J3


    Agreed J3,
    I think if I and others filed GAR forms everytime we flew "up north" to certain airports/airfields, we would be better taking up shorthand for a hobby and forget the flying. :roll:
    Cant comment on avgas prices as I use the more common stuff !... I know filing a flight plan to some northern fields gets you the fuel duty free, remember stating it on another thread and got a bit of a grilling over it, never responded, life is too short.
  • cubpilot
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    by cubpilot » Mon Jan 12, 2009 5:53 pm

    jonkil, don't forget if you are filling the other stuff up north you are entitled to claim drawback at ( i think it is still unaltered by recent budgets ) 50.35 p/ltr. just have the garage recepits attached to your form which goes to the mineral oils relief unit. it does not matter how often you travel so long as the flight planned trip out of uk actually does land outside the uk. the customs guys do cross check the flight plans for activation and completion of flight.
    note you are entitled to claim on the full tankage of the plane if there is uplift at the last point of departure. if the uplift is less than the full quantity and there is residual fuel that has been uplifted in uk with no intervening flight abroad you can submit that residual amount for relief as well.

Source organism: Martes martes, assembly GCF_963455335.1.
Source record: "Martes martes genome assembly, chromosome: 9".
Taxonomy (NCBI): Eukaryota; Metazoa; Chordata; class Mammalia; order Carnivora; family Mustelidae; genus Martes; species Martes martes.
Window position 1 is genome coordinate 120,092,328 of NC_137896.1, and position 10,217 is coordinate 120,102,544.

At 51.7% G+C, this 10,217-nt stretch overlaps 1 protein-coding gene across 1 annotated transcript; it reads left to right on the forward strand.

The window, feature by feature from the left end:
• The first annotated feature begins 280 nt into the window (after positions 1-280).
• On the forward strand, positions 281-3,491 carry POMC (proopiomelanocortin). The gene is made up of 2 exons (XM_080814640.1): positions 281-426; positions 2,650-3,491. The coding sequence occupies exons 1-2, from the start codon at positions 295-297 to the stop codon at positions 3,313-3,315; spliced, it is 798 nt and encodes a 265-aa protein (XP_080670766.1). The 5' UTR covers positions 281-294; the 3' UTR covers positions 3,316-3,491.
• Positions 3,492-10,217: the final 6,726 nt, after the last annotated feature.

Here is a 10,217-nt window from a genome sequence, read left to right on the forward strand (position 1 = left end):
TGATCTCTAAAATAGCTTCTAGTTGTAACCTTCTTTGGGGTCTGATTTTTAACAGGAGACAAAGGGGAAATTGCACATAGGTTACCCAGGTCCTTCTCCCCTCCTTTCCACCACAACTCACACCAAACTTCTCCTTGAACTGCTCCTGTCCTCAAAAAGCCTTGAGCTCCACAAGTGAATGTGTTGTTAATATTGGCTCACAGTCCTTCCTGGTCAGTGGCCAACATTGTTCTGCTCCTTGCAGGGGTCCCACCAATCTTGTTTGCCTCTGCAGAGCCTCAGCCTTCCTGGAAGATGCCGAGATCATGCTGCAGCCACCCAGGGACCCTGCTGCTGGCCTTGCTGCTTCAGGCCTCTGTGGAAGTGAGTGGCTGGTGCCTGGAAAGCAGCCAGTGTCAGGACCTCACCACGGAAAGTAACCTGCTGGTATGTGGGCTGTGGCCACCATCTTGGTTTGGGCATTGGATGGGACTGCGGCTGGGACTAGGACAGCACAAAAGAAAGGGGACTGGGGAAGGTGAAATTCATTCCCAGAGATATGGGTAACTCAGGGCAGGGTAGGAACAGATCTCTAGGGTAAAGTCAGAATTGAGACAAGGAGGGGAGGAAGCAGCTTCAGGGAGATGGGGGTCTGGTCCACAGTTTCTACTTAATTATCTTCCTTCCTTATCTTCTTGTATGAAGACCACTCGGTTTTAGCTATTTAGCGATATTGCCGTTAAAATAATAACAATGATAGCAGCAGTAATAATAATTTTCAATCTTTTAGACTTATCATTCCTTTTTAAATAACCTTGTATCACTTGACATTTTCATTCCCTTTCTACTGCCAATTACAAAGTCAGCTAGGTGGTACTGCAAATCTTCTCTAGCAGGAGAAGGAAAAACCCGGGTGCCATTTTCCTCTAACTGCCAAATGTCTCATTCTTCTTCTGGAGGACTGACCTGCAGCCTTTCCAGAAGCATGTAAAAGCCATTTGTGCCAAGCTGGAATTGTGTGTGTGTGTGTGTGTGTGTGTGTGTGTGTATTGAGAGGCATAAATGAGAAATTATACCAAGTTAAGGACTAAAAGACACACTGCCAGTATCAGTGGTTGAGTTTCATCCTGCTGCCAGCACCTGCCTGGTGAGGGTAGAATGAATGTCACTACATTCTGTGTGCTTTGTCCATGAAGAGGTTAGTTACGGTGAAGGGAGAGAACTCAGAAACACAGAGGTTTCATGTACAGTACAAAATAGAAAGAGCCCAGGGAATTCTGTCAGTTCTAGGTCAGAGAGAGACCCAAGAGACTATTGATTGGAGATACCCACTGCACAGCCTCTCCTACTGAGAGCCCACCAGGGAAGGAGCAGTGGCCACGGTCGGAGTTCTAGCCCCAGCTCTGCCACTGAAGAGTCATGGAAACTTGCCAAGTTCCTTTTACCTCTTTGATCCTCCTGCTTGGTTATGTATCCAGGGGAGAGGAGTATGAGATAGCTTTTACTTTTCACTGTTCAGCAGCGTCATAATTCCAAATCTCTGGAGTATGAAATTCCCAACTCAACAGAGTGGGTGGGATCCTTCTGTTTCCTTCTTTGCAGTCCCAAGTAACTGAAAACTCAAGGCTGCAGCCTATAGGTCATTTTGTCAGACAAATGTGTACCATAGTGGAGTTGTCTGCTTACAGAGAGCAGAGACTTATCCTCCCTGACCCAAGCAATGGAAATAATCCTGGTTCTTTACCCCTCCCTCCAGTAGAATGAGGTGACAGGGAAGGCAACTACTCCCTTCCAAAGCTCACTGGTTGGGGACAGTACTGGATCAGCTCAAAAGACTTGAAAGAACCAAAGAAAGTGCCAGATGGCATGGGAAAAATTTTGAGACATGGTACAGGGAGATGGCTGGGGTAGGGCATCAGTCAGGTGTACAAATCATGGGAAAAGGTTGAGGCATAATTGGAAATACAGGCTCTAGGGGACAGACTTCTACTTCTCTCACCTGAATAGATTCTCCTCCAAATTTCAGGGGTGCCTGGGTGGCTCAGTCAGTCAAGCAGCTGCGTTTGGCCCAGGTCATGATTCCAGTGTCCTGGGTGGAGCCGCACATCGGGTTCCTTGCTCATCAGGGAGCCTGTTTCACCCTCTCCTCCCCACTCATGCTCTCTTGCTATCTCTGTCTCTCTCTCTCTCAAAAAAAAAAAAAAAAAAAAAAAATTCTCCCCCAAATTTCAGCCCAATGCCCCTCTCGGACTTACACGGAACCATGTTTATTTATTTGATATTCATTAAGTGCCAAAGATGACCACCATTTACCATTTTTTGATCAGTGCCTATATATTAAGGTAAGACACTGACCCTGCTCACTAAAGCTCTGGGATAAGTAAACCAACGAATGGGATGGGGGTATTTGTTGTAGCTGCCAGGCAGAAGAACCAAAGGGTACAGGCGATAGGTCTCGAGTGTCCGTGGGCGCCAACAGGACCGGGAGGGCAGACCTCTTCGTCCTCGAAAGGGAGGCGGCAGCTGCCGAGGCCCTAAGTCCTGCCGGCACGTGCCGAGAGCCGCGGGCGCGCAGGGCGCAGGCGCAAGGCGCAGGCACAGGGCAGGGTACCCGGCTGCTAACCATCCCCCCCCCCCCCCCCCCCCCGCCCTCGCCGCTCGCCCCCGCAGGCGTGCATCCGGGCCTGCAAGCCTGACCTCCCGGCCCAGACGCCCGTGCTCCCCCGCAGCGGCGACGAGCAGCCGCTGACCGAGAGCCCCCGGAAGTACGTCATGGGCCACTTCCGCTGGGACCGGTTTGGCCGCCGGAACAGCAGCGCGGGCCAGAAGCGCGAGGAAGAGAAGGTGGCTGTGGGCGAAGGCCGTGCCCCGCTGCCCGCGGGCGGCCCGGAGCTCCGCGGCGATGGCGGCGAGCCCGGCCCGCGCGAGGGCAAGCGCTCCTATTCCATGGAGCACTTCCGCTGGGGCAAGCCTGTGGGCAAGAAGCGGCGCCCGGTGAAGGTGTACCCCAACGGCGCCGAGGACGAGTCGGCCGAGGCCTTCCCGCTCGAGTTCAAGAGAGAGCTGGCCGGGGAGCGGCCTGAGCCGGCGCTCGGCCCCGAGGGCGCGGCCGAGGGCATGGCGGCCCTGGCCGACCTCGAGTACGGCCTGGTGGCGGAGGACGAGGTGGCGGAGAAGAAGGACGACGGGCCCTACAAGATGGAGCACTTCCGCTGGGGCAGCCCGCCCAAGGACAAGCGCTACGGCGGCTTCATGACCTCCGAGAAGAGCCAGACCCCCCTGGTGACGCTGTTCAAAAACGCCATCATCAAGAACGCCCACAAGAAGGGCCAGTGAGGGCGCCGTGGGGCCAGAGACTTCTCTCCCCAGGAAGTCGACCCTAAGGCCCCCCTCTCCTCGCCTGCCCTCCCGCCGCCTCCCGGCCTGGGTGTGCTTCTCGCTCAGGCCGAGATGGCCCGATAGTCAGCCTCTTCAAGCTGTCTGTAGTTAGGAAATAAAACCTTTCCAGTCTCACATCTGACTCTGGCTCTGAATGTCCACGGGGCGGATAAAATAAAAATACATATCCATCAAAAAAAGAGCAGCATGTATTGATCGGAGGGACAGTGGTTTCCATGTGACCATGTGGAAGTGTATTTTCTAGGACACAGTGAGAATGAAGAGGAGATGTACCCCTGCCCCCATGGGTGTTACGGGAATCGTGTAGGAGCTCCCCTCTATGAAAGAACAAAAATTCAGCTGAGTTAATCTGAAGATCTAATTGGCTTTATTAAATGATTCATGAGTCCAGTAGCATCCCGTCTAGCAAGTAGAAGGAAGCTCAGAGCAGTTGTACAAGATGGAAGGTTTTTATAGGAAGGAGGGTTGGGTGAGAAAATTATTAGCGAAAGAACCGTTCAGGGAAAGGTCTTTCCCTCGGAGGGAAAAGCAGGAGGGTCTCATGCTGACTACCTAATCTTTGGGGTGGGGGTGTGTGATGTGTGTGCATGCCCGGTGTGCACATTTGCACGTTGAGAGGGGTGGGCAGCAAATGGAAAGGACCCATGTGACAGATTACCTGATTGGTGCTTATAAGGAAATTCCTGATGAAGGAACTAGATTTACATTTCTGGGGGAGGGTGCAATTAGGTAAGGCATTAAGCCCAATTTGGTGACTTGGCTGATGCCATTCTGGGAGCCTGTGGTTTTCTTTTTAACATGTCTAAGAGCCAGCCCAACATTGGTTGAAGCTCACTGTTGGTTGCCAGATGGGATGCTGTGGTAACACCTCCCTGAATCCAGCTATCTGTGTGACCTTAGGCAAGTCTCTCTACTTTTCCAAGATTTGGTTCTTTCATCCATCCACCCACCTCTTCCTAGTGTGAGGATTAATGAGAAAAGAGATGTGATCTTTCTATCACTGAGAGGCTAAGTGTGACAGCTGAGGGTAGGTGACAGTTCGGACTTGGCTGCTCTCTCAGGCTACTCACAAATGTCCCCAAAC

if you make a trasit flight after full uplift and then depart uk you have to deduct the quantity used from the claim.
    many pilots departing uk fail to claim their full entitlement and just accept the duty free offer by the refueler at their point of departure. I now always pay the taxed amount and then make my claim later on
    with a large tankage i find this makes good financial sense and significantly reduces my flying costs.
    contact me for a pdf of the form
  • JarJar
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    by JarJar » Mon Jan 12, 2009 6:21 pm

    Pilot,
    The only field I know with Customs clearance is Trim and The Conditions of Approval item 5 states "At least 12 hours notice of each intended departure or arrival to or from any EU country is to be given to the appropriate Customs and Excise Office in Portlaoise"
    I can't speak for any other field.
    Kilrush seems lucky at 3 hours!
    JJ
  • JarJar
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    by JarJar » Mon Jan 12, 2009 6:47 pm

    Pilot,
    The only field I know with Customs clearance is Trim and The Conditions of Approval item 5 states "At least 12 hours notice of each intended departure or arrival to or from any EU country is to be given to the appropriate Customs and Excise Office in Portlaoise"